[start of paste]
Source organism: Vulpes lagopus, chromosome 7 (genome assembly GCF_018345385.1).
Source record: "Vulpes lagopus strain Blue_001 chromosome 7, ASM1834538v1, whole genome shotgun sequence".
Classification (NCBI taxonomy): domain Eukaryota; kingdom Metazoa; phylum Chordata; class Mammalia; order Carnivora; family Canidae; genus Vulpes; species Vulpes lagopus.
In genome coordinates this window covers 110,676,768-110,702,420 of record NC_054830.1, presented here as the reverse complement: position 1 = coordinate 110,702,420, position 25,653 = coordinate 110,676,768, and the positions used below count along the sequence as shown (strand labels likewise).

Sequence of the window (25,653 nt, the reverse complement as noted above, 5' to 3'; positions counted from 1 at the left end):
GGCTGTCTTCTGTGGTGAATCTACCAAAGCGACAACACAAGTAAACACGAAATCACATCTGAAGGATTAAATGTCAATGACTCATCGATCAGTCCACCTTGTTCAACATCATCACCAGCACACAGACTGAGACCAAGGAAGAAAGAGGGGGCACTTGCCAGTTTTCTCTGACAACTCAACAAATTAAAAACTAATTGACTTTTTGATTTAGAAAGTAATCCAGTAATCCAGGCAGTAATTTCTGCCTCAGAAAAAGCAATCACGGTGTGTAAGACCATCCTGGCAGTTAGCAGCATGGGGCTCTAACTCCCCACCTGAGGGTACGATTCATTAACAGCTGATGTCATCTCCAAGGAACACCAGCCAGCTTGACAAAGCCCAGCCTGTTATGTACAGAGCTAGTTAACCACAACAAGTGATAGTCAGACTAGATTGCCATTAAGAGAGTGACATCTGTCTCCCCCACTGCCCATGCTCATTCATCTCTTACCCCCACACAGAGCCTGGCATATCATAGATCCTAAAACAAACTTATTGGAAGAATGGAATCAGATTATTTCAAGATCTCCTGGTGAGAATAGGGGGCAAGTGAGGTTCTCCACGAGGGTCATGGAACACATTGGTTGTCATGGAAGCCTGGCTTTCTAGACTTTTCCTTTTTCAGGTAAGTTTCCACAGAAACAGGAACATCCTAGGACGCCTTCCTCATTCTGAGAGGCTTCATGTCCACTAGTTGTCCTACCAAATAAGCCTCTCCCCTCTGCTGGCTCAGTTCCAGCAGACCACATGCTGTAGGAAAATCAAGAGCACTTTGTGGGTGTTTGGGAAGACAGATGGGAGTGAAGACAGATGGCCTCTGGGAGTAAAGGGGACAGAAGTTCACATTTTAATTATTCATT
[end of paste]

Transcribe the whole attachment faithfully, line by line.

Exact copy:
Source organism: Vulpes lagopus, chromosome 7 (genome assembly GCF_018345385.1).
Source record: "Vulpes lagopus strain Blue_001 chromosome 7, ASM1834538v1, whole genome shotgun sequence".
Classification (NCBI taxonomy): domain Eukaryota; kingdom Metazoa; phylum Chordata; class Mammalia; order Carnivora; family Canidae; genus Vulpes; species Vulpes lagopus.
In genome coordinates this window covers 110,676,768-110,702,420 of record NC_054830.1, presented here as the reverse complement: position 1 = coordinate 110,702,420, position 25,653 = coordinate 110,676,768, and the positions used below count along the sequence as shown (strand labels likewise).

Sequence of the window (25,653 nt, the reverse complement as noted above, 5' to 3'; positions counted from 1 at the left end):
GGCTGTCTTCTGTGGTGAATCTACCAAAGCGACAACACAAGTAAACACGAAATCACATCTGAAGGATTAAATGTCAATGACTCATCGATCAGTCCACCTTGTTCAACATCATCACCAGCACACAGACTGAGACCAAGGAAGAAAGAGGGGGCACTTGCCAGTTTTCTCTGACAACTCAACAAATTAAAAACTAATTGACTTTTTGATTTAGAAAGTAATCCAGTAATCCAGGCAGTAATTTCTGCCTCAGAAAAAGCAATCACGGTGTGTAAGACCATCCTGGCAGTTAGCAGCATGGGGCTCTAACTCCCCACCTGAGGGTACGATTCATTAACAGCTGATGTCATCTCCAAGGAACACCAGCCAGCTTGACAAAGCCCAGCCTGTTATGTACAGAGCTAGTTAACCACAACAAGTGATAGTCAGACTAGATTGCCATTAAGAGAGTGACATCTGTCTCCCCCACTGCCCATGCTCATTCATCTCTTACCCCCACACAGAGCCTGGCATATCATAGATCCTAAAACAAACTTATTGGAAGAATGGAATCAGATTATTTCAAGATCTCCTGGTGAGAATAGGGGGCAAGTGAGGTTCTCCACGAGGGTCATGGAACACATTGGTTGTCATGGAAGCCTGGCTTTCTAGACTTTTCCTTTTTCAGGTAAGTTTCCACAGAAACAGGAACATCCTAGGACGCCTTCCTCATTCTGAGAGGCTTCATGTCCACTAGTTGTCCTACCAAATAAGCCTCTCCCCTCTGCTGGCTCAGTTCCAGCAGACCACATGCTGTAGGAAAATCAAGAGCACTTTGTGGGTGTTTGGGAAGACAGATGGGAGTGAAGACAGATGGCCTCTGGGAGTAAAGGGGACAGAAGTTCACATTTTAATTATTCATT